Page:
The aviation industry is famous for its booms and busts. Generally, airline travel is a function of the economy, be it travel for commercial reasons to manage business or perhaps to take a faraway vacation. The economy further extends to numerous industries such as the resource sector that dictates the use of helicopters (or not) in a variety of work from Oil & Gas, Forestry, Mining, Hydro to SAR/EMS.
The pundits have forecasted for years that there will be a shortage of aircrews (pilots and engineers) in particular to the infamous Baby Boomer generation of workers (born between 1946 and 1964). Arguably, years ago at the start of their aviation careers, these boomers flocked to this industry as aviators and engineers for military or commercial operators. Now they are retiring.
While the first Baby Boomer turned 65 in 2011, the medium Boomer will turn 65 in 2020 and the last ones in 2029. Perhaps this bubble has also been weakened or delayed by new ICAO ruling (August 2006) that increased the maximum age for certain pilots in international operations to 65. This was followed in 2007 in the US by the Fair Treatment of Experienced Pilots Act increasing the age to 65.
But the problem still stands that there may be a real risk to addressing current and future needs for aircrews in the aviation sector. This may in fact already be an issue in the growth of this vocation as a career, the ability to fund the education/training it or to recruit candidates.
Some challenges are:
- Decline in the entrance of new pilots (Helicopter or Fixed Wing) due to this work not being popular, away from home requirement and the salary comparison to other jobs.
- Excessive cost for training with the burden of debt that could be $75K coupled by the high competition for limited sponsorships or apprenticeships.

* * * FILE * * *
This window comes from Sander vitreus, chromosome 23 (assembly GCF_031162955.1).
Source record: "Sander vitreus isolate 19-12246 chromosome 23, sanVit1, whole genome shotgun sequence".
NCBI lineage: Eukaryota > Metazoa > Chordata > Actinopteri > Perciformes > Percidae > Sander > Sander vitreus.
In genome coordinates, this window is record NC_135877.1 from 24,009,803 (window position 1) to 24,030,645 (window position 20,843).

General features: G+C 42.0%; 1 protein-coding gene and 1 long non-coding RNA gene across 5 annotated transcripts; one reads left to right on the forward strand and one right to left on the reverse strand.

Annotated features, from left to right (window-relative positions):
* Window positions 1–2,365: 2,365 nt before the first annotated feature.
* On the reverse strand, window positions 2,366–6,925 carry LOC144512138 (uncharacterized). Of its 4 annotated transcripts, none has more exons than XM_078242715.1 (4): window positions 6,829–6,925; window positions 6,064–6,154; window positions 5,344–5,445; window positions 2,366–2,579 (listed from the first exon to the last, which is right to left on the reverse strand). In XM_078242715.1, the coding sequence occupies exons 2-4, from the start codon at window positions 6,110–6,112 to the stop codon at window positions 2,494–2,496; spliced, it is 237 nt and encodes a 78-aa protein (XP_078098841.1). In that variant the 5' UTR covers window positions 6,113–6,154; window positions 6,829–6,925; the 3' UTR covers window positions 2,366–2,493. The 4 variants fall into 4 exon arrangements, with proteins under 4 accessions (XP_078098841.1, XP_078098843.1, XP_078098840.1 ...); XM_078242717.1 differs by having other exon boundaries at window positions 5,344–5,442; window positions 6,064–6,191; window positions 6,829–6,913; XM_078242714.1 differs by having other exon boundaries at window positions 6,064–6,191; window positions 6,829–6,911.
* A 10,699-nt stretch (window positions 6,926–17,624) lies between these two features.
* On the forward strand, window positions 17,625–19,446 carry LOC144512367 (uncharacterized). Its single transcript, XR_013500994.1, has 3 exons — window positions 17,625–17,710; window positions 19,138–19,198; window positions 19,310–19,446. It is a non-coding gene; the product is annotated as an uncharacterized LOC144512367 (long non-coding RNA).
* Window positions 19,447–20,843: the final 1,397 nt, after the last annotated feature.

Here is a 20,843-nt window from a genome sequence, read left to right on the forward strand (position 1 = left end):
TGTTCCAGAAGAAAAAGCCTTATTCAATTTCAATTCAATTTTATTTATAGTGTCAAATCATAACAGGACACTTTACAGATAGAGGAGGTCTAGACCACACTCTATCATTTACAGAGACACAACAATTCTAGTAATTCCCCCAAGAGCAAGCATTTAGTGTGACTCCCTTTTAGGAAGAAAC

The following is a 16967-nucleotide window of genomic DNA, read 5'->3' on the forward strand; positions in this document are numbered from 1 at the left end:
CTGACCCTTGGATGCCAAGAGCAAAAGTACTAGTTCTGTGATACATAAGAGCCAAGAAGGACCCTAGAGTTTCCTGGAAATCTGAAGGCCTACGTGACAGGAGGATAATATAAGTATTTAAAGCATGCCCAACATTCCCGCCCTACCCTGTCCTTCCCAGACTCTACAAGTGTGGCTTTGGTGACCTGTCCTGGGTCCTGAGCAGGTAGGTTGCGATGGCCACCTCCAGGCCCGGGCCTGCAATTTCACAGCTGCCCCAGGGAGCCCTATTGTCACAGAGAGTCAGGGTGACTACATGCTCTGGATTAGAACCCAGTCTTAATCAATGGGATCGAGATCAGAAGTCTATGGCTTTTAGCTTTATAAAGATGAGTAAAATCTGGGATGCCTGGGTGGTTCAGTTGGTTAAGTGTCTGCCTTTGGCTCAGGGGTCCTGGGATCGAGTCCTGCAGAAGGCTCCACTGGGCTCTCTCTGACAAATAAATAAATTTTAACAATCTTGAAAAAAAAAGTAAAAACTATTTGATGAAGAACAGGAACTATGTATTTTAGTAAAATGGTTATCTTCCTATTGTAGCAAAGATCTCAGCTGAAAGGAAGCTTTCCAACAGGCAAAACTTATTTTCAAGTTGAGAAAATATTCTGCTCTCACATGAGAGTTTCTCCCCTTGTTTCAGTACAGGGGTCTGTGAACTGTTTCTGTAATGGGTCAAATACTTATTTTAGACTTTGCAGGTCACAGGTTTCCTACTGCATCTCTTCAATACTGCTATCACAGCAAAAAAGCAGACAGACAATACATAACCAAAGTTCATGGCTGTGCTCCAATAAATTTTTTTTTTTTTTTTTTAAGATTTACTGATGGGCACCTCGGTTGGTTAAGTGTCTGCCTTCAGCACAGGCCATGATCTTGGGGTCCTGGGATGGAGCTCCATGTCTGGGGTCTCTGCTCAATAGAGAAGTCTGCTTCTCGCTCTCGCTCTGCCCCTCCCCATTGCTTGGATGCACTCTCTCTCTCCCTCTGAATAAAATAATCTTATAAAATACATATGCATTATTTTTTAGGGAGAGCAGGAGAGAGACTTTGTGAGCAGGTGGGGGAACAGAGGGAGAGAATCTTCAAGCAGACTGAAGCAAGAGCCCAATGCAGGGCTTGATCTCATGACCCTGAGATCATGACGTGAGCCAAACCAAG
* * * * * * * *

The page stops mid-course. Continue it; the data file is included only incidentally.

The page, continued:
- Reduction of the typical supply chain in the Military or Coast Guard pilots and engineers available which routinely filled the cockpits of Regional and Mainline Airlines or Offshore Helicopter Operators.
- And the new budget term of sequestration that is a debt and funding reduction tool (USA) which has limited the size of military fleets and the need for pilots and engineers.
- The perceived risk in the Oil & Gas Industry is somewhat similar from highly skilled positions at the scientific level to critical trades (licensed) that are required in oil field construction (camp, pipeline and infrastructure). Immigration has been a popular strategy to entice workers and their families to fil needed positions.
Aviation applications include:
Sponsorships – Increase financial support at trade schools and flying academy
Career Fairs – Increased workshops at trade show, seminars or job fairs to increase the aviation profile
Cadet Program – Recruitment to advanced training (IFR/ATPL) to guaranteed senior jobs
Aviation Schools – Strategic collaboration with established aviation schools to groom future employees
Military – Early recruitment in various military organizations
Aviation Jobs – Recruitment of pilot/mechanic interns
Perhaps this may be the time to address the mythical problem of shortages in aircrews. And perhaps there is also a notion to rethink our business models.
For additional information
Contact Michael Nagel @ +1 604 616 2662